13 Major Vulnerabilities Discovered in AMD Zen Architecture, Including Backdoors

OrangeKhrush

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sounds like you are trying to conjure a demon...
Spectre Petronum

https://blog.trailofbits.com/2018/03/15/amd-flaws-technical-summary/

even to Dan Guido the exploits are very hard to bypass on ordinary usage, and ultimately without the administrator allowing access to malware to start the cycle it is impossible to just get exploited. In a world where people that need secure information have multiple firewalls and gateways, top end security devices that will not even let you upload a photo without it getting nuked this as Dan states is just expensive and time consuming to make plausible, you can get nuked at step 1 repeatedly then it doesnt matter any more.
 

bb_forrest

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Ooops! When you wrote "Security Experts? Well, that's one" I believed that you had identified to Alex Ionescu and then asking me for more experts. I supposed you were familiar with him being a well-known security expert. It is interesting that you seem so worried by my mistake, when I think my mistake was favoring you, but don't worry, I have edited my post to make clear you didn't acknowledge anything. My post now reads:
Ha, having a strop?

Did you notice that I said that I used to be a Computer Security for a bank?

This means that I'm now not - I'm a Senior DBA on Oracle and SQL Server these days, after upgrading the encryption that ATM traffic runs on and watching my boss and his boss get promotions for it (I got nothing) I left.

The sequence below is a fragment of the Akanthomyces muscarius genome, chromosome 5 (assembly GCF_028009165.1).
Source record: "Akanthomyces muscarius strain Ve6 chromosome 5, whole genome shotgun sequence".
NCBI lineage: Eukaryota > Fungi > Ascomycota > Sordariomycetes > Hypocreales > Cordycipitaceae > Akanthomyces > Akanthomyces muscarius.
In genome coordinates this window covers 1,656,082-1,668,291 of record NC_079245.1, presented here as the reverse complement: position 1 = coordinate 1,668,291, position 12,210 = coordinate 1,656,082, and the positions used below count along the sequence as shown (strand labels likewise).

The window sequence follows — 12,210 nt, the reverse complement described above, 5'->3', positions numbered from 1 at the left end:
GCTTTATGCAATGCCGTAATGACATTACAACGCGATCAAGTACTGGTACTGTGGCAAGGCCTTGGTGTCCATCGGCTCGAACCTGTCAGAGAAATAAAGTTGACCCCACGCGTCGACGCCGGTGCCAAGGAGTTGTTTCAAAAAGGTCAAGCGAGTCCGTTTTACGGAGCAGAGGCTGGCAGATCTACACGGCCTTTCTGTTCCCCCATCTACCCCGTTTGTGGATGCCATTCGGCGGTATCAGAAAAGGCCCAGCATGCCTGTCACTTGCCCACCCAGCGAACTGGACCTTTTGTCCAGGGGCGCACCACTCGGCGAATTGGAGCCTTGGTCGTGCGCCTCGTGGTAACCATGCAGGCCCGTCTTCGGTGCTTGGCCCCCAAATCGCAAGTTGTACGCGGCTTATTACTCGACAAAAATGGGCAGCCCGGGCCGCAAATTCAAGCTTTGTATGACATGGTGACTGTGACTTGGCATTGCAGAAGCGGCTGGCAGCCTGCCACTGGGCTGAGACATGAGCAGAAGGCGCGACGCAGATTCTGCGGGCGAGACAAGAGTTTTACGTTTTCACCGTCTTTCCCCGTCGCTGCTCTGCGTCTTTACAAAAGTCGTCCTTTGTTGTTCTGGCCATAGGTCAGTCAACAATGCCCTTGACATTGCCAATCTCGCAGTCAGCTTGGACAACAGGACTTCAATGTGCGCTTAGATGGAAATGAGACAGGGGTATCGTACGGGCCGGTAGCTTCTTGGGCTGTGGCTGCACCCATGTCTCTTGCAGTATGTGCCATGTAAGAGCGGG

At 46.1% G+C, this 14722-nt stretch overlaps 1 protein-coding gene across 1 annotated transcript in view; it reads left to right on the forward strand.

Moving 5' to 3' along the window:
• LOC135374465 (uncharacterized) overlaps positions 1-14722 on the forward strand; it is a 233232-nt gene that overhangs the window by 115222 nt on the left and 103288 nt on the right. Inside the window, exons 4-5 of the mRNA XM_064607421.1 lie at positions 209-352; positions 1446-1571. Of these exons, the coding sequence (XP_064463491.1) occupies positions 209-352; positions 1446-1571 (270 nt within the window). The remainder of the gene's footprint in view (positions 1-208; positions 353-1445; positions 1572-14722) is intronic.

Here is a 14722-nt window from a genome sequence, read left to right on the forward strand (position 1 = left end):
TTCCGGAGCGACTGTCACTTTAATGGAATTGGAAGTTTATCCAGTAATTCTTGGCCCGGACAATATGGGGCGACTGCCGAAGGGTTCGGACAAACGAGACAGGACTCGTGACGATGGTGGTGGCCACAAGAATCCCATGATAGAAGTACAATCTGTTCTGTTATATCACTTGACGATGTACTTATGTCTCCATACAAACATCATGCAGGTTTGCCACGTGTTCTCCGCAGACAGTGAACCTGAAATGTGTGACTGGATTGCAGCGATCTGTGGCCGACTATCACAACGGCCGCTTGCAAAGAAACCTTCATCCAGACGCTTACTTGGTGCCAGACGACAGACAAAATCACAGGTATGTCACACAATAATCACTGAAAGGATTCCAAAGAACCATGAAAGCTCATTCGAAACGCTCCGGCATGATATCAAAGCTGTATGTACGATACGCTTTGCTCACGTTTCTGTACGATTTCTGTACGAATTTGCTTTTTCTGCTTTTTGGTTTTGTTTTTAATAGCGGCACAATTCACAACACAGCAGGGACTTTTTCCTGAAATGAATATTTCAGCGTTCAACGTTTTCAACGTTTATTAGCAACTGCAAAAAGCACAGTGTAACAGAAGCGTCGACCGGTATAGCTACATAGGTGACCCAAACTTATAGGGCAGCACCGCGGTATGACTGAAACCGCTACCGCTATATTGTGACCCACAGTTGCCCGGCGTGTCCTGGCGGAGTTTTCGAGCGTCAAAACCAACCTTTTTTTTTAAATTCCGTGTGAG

However, if I get chance I will get in touch with Fred Piper and see what his thoughts are on it - he is my definition of a security expert, not the person you quoted.
 

Pieter3dnow

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You guys still struggling with this one. Wasn't it pretty obvious even to Steve it is :)

 
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juanrga

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And as stated in #67, the reply is available here
https://www.realworldtech.com/forum/?threadid=175139&curpostid=175180

However, if I get chance I will get in touch with Fred Piper and see what his thoughts are on it - he is my definition of a security expert, not the person you quoted.
Does him has access to the full materials?
 

juanrga

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Kinda ironic that a guy that owns AMD stock writes a biased article about stock manipulation.

To back up this claim, it has had its findings reviewed by not less than ONE, yes, just one, company, Trail of Bits.
The findings have been reviewed and confirmed by more than one.

To further bolster its claim, it has produced one, yes, just one, screenshot of one affected machine where the boot code in the bottom left coroner was replaced with the number "1337."
That is in the public material. The material sent to security experts and to AMD contains working PoCs for all the vulnerabilities on all the hardware.

These findings caused Viceroy Research, another firm with a questionable reputation, to proclaim in a 25-page report on the matter that:

"AMD must cease the sale of Ryzen and EPYC chips in the interest of public safety."
I am not defending Viceroy tactics/wording, but the above quote form the Viceroy report is related to this:

AMD’s flawed chips are components in government and defense products –AMD is pushing Embedded Ryzen and EPYC chips into government and defense industries– from aerospace through to enterprise servers and laptops –through promotion of “advanced security” of its Secure Processor– the very Secure Processor which CTS has found to be fundamentally flawed and open to hacking
It is totally legit to critizice Viceroy by their tactics/wording, but full quotes and context would be given as part of genuine criticism.

By contrast CTS's white paper, which can be found on amdflaws.com, and yet inexplicably hosted by a blank website safefirmware.com, discusses no methodology at all, and for proof of concepts discussed therein offers just one screenshot of a server with a boot screen with "1337" (hacker slang for LEET which is phonetic shortening of ELITE) added to the bottom right hand corner, purportedly by CTS. Due to the lack of any discussion of methodology or technical details in the white paper, it is impossible to verify the veracity of CTS's claims. That said, let's discuss them at face value anyway and see what the worst-case scenario could be.